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Borderlands Books

We here at The Open Bar tend to get addicted to things fairly easily, with serial television being at the forefront of our cravings. While The Killing has been a tremendous disappointment, Game Of Thrones has got us hooked on gathering around the black box (or flat screen) again. With our magazine’s Weird Science themed issue looming and being locked into what will happen in The Seven Kingdoms, the world of fantasy and Sci-Fi has been heavily on our minds. Perfect timing then that this week’s Book Clubbing has us going back to the Bay Area with Charlie Jane Anders, who introduces us to Borderlands Books, a haven for lovers of all things fantastic.

A good bookstore should be part of the community in a meaningful way. But a truly great bookstore is one that’s a major part of the local community but still feels like a unique, separate place, all its own. True to its name, Borderlands Books in San Francisco manages to play a vital role in the local scene but it still feels like its own amazing pocket universe. Borderlands is a science fiction and fantasy bookstore, but it’s a great model for how to run a terrific independent bookstore in general.

Possibly the first thing you notice about Borderlands when you walk into the store is how airy and spare it feels, with just a few rows of well-fashioned wooden bookshelves and a classy-looking carpet on the hardwood floors. Unless the cats are roaming about, in which case your first thought is, “Holy hell, those cats are naked!” Borderlands, for as long as anybody can remember, has had one or two sphinx cats in the store: hairless, bony creatures which look both lovely and a little bit… alien. Currently, there are two sphinx cats: Ash and Frost, both named after characters from the Alien saga. Sometimes, during bookstore readings, the cats come out and peer over your shoulder at all the commotion in their realm.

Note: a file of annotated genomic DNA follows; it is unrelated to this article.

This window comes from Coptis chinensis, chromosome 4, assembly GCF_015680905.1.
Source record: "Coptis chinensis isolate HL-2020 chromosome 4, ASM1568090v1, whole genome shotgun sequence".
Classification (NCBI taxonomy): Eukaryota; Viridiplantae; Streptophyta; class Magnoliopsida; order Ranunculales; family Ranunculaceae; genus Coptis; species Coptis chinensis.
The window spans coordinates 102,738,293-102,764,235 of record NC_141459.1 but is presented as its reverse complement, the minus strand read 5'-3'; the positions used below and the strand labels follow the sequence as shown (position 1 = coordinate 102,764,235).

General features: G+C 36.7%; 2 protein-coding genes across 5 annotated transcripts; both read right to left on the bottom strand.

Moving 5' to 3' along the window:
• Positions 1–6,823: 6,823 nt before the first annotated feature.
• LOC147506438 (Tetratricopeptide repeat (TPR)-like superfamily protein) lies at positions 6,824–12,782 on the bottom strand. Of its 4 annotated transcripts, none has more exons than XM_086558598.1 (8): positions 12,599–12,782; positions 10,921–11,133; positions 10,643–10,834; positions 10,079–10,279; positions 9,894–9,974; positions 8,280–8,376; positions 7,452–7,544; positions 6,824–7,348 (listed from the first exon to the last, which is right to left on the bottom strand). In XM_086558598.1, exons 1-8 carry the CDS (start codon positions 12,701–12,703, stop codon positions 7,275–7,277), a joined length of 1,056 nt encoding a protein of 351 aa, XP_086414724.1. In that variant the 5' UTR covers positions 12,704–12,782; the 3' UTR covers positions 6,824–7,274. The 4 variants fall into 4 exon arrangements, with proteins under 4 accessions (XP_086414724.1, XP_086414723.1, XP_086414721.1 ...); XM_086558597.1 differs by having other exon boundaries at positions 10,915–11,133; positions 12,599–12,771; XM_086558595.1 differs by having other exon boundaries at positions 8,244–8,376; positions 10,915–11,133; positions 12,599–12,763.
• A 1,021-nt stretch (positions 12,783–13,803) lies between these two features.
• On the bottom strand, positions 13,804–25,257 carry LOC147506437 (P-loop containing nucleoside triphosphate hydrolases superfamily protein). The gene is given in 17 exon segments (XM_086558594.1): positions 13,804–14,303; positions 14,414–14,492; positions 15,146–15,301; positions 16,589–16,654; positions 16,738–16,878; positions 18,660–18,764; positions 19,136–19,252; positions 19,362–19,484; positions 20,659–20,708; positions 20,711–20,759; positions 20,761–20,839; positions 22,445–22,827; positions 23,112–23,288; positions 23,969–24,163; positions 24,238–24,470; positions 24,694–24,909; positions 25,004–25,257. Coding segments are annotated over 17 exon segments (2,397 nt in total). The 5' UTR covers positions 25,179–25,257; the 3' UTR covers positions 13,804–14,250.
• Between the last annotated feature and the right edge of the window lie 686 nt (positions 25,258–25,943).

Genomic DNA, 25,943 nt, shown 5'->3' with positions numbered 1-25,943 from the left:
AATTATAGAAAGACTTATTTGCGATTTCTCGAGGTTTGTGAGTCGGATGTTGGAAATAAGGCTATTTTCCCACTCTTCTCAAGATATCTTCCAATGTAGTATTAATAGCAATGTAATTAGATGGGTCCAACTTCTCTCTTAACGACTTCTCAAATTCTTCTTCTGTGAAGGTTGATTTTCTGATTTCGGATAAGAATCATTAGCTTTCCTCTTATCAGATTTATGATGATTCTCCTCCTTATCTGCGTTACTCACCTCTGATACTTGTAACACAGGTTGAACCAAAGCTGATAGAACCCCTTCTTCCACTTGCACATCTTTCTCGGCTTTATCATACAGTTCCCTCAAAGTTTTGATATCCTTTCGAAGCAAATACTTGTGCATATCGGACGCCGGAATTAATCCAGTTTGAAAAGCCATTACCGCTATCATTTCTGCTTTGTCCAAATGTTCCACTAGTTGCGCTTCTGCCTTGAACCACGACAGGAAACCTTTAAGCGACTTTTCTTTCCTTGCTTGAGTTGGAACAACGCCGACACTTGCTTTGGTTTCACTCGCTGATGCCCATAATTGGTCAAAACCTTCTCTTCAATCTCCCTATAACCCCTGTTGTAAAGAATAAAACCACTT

Borderlands has a lot of in-store events, from author readings to the tongue-in-cheek Emperor Norton Awards, celebrating creative lunacy (Full disclosure: I won one of those a few years ago.) And they sell books at a lot of local offsite readings and conventions, and help to support a local reading series, SF in SF. But equally important, they support a lot of local independent publishers, and part of the fun of browsing around the store is discovering yet another odd little book from a small press. It’s not at all unusual to find the heads of local small publishing companies milling around the store, or even working
behind the counter.

Lately, Borderlands has opened a cafe two doors down from the bookstore, with much the same feel of open space and hardwood floors and fixtures. Where the bookstore is a mellow, easy-browsing experience, though, the bookstore is a full-on, community space. It’s not at all unusual to find two separate writing groups tearing people’s novels to shreds at different tables. And at all the other
tables, a slew of authors stare into the word vortices on their computer screens, trying to finish a novel or short story. Between the two halves of Borderlands, every stage of the book creation process is represented. People writing, critiquing, publishing and of course buying books – all under the more-or-less benign gaze of two hairless cats.

Charlie Jane Anders writes about science fiction for io9.com, and she’s hard at work on a fantasy novel. You can find her work in the McSweeney’s Joke Book of Book Jokes, Best Science Fiction Of The Year 2009, Sex for America, and other anthologies. She’s also contributed to Mother Jones, the Wall Street Journal, the San Francisco Chronicle, ZYZZYVA, Pindeldyboz, Strange Horizons, and many other publications. She organizes the Writers With Drinks reading series.  She wrote a novel called Choir Boy, which won a Lambda Literary Award and was a finalist for the Edmund White Award.

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